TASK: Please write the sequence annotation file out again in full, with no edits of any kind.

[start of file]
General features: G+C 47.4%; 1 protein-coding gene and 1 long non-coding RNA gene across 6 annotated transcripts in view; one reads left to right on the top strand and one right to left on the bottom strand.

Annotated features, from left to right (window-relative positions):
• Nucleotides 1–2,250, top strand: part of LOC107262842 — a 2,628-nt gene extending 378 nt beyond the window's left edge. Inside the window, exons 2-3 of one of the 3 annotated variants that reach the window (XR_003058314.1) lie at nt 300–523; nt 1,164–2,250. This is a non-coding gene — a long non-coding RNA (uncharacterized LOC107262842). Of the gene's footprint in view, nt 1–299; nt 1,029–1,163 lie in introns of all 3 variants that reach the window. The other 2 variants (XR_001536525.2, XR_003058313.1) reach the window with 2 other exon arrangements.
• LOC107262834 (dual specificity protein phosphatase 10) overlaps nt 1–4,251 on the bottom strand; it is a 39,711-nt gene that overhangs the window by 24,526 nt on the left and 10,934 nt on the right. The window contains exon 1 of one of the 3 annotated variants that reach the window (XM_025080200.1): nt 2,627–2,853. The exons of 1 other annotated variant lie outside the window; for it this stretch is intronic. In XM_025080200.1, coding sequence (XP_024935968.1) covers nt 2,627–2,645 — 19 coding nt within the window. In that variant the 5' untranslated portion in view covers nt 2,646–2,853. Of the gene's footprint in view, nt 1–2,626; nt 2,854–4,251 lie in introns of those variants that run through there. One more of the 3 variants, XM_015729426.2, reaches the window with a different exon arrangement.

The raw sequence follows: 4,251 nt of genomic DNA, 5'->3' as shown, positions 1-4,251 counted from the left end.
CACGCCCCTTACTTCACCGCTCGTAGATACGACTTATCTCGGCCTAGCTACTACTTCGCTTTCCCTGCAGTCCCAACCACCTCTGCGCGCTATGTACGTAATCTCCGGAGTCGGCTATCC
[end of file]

General features: G+C 47.4%; 1 protein-coding gene and 1 long non-coding RNA gene across 6 annotated transcripts in view; one reads left to right on the top strand and one right to left on the bottom strand.

Annotated features, from left to right (window-relative positions):
• Nucleotides 1–2,250, top strand: part of LOC107262842 — a 2,628-nt gene extending 378 nt beyond the window's left edge. Inside the window, exons 2-3 of one of the 3 annotated variants that reach the window (XR_003058314.1) lie at nt 300–523; nt 1,164–2,250. This is a non-coding gene — a long non-coding RNA (uncharacterized LOC107262842). Of the gene's footprint in view, nt 1–299; nt 1,029–1,163 lie in introns of all 3 variants that reach the window. The other 2 variants (XR_001536525.2, XR_003058313.1) reach the window with 2 other exon arrangements.
• LOC107262834 (dual specificity protein phosphatase 10) overlaps nt 1–4,251 on the bottom strand; it is a 39,711-nt gene that overhangs the window by 24,526 nt on the left and 10,934 nt on the right. The window contains exon 1 of one of the 3 annotated variants that reach the window (XM_025080200.1): nt 2,627–2,853. The exons of 1 other annotated variant lie outside the window; for it this stretch is intronic. In XM_025080200.1, coding sequence (XP_024935968.1) covers nt 2,627–2,645 — 19 coding nt within the window. In that variant the 5' untranslated portion in view covers nt 2,646–2,853. Of the gene's footprint in view, nt 1–2,626; nt 2,854–4,251 lie in introns of those variants that run through there. One more of the 3 variants, XM_015729426.2, reaches the window with a different exon arrangement.

The raw sequence follows: 4,251 nt of genomic DNA, 5'->3' as shown, positions 1-4,251 counted from the left end.
CACGCCCCTTACTTCACCGCTCGTAGATACGACTTATCTCGGCCTAGCTACTACTTCGCTTTCCCTGCAGTCCCAACCACCTCTGCGCGCTATGTACGTAATCTCCGGAGTCGGCTATCC